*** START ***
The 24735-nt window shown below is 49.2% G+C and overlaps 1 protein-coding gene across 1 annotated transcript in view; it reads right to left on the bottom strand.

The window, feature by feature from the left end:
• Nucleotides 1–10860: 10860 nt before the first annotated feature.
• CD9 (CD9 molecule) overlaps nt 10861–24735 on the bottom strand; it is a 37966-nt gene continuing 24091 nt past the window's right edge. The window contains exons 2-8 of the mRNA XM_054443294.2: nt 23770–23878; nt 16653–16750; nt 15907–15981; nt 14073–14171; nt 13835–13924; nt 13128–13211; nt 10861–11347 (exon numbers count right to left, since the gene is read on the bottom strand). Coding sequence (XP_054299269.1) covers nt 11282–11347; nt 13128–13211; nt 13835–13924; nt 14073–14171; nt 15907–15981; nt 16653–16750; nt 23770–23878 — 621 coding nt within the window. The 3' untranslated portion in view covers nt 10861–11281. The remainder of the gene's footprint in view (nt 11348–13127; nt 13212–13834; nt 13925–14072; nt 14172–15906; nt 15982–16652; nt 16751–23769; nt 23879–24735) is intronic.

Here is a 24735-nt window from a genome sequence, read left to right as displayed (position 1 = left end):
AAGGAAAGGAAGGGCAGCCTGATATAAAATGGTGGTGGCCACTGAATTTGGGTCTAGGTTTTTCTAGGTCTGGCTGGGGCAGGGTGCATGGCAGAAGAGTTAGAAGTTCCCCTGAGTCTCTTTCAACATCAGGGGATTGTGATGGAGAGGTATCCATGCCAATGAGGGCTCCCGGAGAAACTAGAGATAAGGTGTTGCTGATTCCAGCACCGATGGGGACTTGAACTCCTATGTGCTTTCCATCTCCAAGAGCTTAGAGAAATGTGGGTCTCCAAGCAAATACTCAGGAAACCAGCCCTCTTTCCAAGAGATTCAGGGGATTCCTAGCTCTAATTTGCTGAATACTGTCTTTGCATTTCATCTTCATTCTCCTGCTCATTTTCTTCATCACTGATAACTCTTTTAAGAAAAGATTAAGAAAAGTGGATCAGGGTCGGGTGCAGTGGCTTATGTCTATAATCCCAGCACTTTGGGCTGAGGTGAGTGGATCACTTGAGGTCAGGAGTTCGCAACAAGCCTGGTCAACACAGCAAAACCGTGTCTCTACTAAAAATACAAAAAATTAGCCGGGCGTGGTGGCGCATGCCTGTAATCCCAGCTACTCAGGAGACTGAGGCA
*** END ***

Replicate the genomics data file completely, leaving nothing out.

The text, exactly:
The 24735-nt window shown below is 49.2% G+C and overlaps 1 protein-coding gene across 1 annotated transcript in view; it reads right to left on the bottom strand.

The window, feature by feature from the left end:
• Nucleotides 1–10860: 10860 nt before the first annotated feature.
• CD9 (CD9 molecule) overlaps nt 10861–24735 on the bottom strand; it is a 37966-nt gene continuing 24091 nt past the window's right edge. The window contains exons 2-8 of the mRNA XM_054443294.2: nt 23770–23878; nt 16653–16750; nt 15907–15981; nt 14073–14171; nt 13835–13924; nt 13128–13211; nt 10861–11347 (exon numbers count right to left, since the gene is read on the bottom strand). Coding sequence (XP_054299269.1) covers nt 11282–11347; nt 13128–13211; nt 13835–13924; nt 14073–14171; nt 15907–15981; nt 16653–16750; nt 23770–23878 — 621 coding nt within the window. The 3' untranslated portion in view covers nt 10861–11281. The remainder of the gene's footprint in view (nt 11348–13127; nt 13212–13834; nt 13925–14072; nt 14172–15906; nt 15982–16652; nt 16751–23769; nt 23879–24735) is intronic.

Here is a 24735-nt window from a genome sequence, read left to right as displayed (position 1 = left end):
AAGGAAAGGAAGGGCAGCCTGATATAAAATGGTGGTGGCCACTGAATTTGGGTCTAGGTTTTTCTAGGTCTGGCTGGGGCAGGGTGCATGGCAGAAGAGTTAGAAGTTCCCCTGAGTCTCTTTCAACATCAGGGGATTGTGATGGAGAGGTATCCATGCCAATGAGGGCTCCCGGAGAAACTAGAGATAAGGTGTTGCTGATTCCAGCACCGATGGGGACTTGAACTCCTATGTGCTTTCCATCTCCAAGAGCTTAGAGAAATGTGGGTCTCCAAGCAAATACTCAGGAAACCAGCCCTCTTTCCAAGAGATTCAGGGGATTCCTAGCTCTAATTTGCTGAATACTGTCTTTGCATTTCATCTTCATTCTCCTGCTCATTTTCTTCATCACTGATAACTCTTTTAAGAAAAGATTAAGAAAAGTGGATCAGGGTCGGGTGCAGTGGCTTATGTCTATAATCCCAGCACTTTGGGCTGAGGTGAGTGGATCACTTGAGGTCAGGAGTTCGCAACAAGCCTGGTCAACACAGCAAAACCGTGTCTCTACTAAAAATACAAAAAATTAGCCGGGCGTGGTGGCGCATGCCTGTAATCCCAGCTACTCAGGAGACTGAGGCA